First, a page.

Haden Guest 56:15
[LAUGHS] The highest bidder.
Pedro Costa 56:18
It's before and after that. Pudor. It's a part of, it's one of the components of this feeling.
Haden Guest 56:35
There's another question. Yes.
Pedro Costa 56:47
Not being pretentious. Foucault, you know, Michel Foucault wrote a lot about the pudor and impudor. The boldness, the not being ashamed, and you retract, or... I don't know the word. Perhaps there is no...
Audience 2 57:01
People often like to talk about the sculptural aspects of the image. But I think that your sound work is also just as sculptural as the image. And I think back to Ossos and the Wire track and the versions of it, and the sounds of the revolution spilling from outside in Colossal Youth. In this one I feel like there's a move towards a different kind of sound, or different use of sound, especially with non-diegetic sound, music. I wanted to know if that was a new strategy for you, if it's a reinforcement of older ideas, and how it plays a part in the narrative construction of the film.
Pedro Costa 57:40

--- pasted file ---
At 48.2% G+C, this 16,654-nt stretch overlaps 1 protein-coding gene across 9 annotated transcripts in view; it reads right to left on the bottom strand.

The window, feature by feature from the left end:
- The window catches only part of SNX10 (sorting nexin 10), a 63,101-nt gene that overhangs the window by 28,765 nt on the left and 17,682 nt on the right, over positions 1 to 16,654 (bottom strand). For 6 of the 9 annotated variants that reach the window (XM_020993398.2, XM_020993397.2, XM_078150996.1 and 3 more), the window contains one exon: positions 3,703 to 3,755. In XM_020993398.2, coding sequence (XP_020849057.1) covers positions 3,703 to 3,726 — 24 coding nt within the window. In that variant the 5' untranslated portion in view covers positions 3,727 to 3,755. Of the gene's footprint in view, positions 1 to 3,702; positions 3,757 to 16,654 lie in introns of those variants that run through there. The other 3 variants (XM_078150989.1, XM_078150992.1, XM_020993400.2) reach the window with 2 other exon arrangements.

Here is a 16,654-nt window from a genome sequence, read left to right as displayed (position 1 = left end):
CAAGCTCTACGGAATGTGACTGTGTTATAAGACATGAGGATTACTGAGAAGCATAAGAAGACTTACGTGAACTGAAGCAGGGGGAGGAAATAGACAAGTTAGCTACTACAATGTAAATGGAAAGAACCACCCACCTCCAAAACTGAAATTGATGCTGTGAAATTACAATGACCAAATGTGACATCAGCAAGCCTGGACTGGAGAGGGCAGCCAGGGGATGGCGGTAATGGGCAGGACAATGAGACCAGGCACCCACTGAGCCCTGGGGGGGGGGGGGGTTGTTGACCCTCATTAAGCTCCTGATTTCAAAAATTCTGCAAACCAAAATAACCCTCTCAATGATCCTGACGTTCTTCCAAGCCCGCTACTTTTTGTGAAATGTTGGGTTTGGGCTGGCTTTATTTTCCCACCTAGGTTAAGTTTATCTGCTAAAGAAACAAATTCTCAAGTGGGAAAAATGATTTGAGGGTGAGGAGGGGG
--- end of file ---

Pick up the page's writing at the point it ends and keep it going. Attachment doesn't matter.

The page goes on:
No, I think it just had to do with Gil Scott-Heron in the beginning because it started like that. Well, I knew I wanted to do a film about more or less what's here. This moment, the moment when Ventura gets into this mode, in this prison mode. And then I met Gil Scott-Heron and I knew his music. I knew his writings. Of course, there is a– I don't know if you know Gil Scott-Heron, if you have his face present, but it's exactly like Ventura’s. His brother, twins. Of course, I remembered that, and then I proposed both of them talk and try a dialogue without one knowing Portuguese or Creole and the other English. So, and it wasn't just this idea. And he said “yes,” Heron said “yes.” He had some ideas that were a bit different from this, but interesting. I think it would be a big... a little bit like the statue, with music all the time. A long rap. A long, long, two-hour rap. Could be interesting. Difficult to put to form, image form, but… So we would play the music I think. Sing, Ventura would sing. And I thought it could be completely sung, the film would be just… So, it, I think it began like that and that this idea left some traces, some… It stayed, a little bit, with all the voices. The text that Scott-Heron was writing was a very collective text, let's say. This is a metaphor, but the people talked, as one guy was the people. People [were] talking. People talk. So something... Still hear a lot of voices. Children, women, bad, good. Or bad guys, the good guys. A little bit of music from this group, Cape Verdean group. This political song, message. And the pleasure that Ventura has still today, in singing, which I should do something else with him because he loves to sing. He sings. He knows it's very present every day. Then, well, it took this form, it took this way. There’s a bit more music in this one than the others. But… I don’t know.